Samantha goes home, dejected, only to be woken by her guilt-ridden father (Paul Dooley) so he can clear his conscience and apologize to her for forgetting her special day.  She confesses her crush on Jake.  He tells her, “If it’s any consolation, I love you. And if this guy can’t see in you all the beautiful and wonderful things that I see, then he’s got the problem.”  It’s a beautiful father-daughter moment and rings so true, for me, in the complex and frustrating relationships children can have with their parents even if their years create gaps in their understanding of each other.  Sixteen Candles stands apart from similar teen epics by analyzing Hughes’ sympathy for his characters, including Farmer Ted, Jake, even Ginny and Caroline.  Indeed Hughes’ themes extend to other works such as National Lampoon’s Vacation, Mr. Mom, The Breakfast Club, and Uncle Buck.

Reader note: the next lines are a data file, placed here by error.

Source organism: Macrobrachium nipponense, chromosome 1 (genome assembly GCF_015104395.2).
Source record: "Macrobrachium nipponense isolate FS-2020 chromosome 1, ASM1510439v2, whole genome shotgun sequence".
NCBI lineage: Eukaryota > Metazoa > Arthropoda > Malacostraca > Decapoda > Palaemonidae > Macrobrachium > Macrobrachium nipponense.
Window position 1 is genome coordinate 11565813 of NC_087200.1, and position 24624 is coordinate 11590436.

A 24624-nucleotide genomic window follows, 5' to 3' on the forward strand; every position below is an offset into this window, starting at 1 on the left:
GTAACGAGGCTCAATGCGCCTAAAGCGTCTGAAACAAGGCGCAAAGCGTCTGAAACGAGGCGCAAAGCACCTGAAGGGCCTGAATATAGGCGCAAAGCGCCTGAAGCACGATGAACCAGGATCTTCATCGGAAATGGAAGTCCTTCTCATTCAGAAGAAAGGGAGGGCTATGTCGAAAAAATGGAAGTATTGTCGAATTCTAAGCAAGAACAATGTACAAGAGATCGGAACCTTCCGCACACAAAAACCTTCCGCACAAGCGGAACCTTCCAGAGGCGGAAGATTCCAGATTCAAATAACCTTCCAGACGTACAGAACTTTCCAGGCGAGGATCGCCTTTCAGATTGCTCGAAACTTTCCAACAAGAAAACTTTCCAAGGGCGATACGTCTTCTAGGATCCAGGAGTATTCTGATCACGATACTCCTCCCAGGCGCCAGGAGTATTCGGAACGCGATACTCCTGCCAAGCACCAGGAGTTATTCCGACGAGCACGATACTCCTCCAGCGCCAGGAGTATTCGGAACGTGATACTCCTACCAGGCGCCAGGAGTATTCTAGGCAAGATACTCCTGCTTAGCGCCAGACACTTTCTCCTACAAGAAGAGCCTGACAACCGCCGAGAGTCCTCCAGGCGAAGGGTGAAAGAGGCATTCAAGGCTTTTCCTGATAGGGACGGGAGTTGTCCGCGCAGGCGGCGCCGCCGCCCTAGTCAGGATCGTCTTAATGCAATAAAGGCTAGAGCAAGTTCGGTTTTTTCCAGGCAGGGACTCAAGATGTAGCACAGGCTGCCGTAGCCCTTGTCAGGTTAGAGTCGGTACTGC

Populated with vividly written supporting characters, Sixteen Candles stands in strict defiance of the overused chick-flick designation.  This may be a movie about a young woman trying to learn and master the cues and clues of teenage anxiety, but it has a message that plays for boys and young men as well.  It speaks the ever-evolving language of youth and occasional rebellion, and it never insults the film’s demographic or the viewer’s intelligence, even with some easy throwaway gags.  This movie and the following year’s The Breakfast Club showcased Hughes’ propensity and talent for mixing moments of high hilarity with heart-wrenching drama and, in my opinion, he would never achieve that level of success with his work again.

Our first cable box was a non-descript metal contraption with a rotary dial and unlimited potential (with no brand name – weird). We flipped it on, and the first thing we noticed was that the reception was crystal-clear; no ghosting, no snow, no fuzzy images. We had the premium package: HBO, Cinemax, The Movie Channel, MTV, Nickelodeon, CNN, The Disney Channel, and the local network affiliates. About $25-$30 a month.  Each week (and sometimes twice a week!), “Vintage Cable Box” explores the wonderful world of premium Cable TV of the early eighties.